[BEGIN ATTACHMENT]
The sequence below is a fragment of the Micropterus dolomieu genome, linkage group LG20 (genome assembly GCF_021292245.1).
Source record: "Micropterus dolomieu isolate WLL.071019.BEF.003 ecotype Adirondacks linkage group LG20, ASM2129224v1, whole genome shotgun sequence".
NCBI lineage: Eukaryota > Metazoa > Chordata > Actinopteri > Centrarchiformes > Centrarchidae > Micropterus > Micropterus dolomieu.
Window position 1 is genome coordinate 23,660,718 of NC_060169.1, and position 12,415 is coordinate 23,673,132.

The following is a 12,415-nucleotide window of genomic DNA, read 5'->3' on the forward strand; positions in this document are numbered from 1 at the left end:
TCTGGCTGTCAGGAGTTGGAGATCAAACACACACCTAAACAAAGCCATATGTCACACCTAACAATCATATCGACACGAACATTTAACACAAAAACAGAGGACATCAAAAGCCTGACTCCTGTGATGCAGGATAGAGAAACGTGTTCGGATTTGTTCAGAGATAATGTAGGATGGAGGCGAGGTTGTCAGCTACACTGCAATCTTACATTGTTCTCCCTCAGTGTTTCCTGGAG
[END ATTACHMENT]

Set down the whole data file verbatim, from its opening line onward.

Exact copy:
The sequence below is a fragment of the Micropterus dolomieu genome, linkage group LG20 (genome assembly GCF_021292245.1).
Source record: "Micropterus dolomieu isolate WLL.071019.BEF.003 ecotype Adirondacks linkage group LG20, ASM2129224v1, whole genome shotgun sequence".
NCBI lineage: Eukaryota > Metazoa > Chordata > Actinopteri > Centrarchiformes > Centrarchidae > Micropterus > Micropterus dolomieu.
Window position 1 is genome coordinate 23,660,718 of NC_060169.1, and position 12,415 is coordinate 23,673,132.

The following is a 12,415-nucleotide window of genomic DNA, read 5'->3' on the forward strand; positions in this document are numbered from 1 at the left end:
TCTGGCTGTCAGGAGTTGGAGATCAAACACACACCTAAACAAAGCCATATGTCACACCTAACAATCATATCGACACGAACATTTAACACAAAAACAGAGGACATCAAAAGCCTGACTCCTGTGATGCAGGATAGAGAAACGTGTTCGGATTTGTTCAGAGATAATGTAGGATGGAGGCGAGGTTGTCAGCTACACTGCAATCTTACATTGTTCTCCCTCAGTGTTTCCTGGAG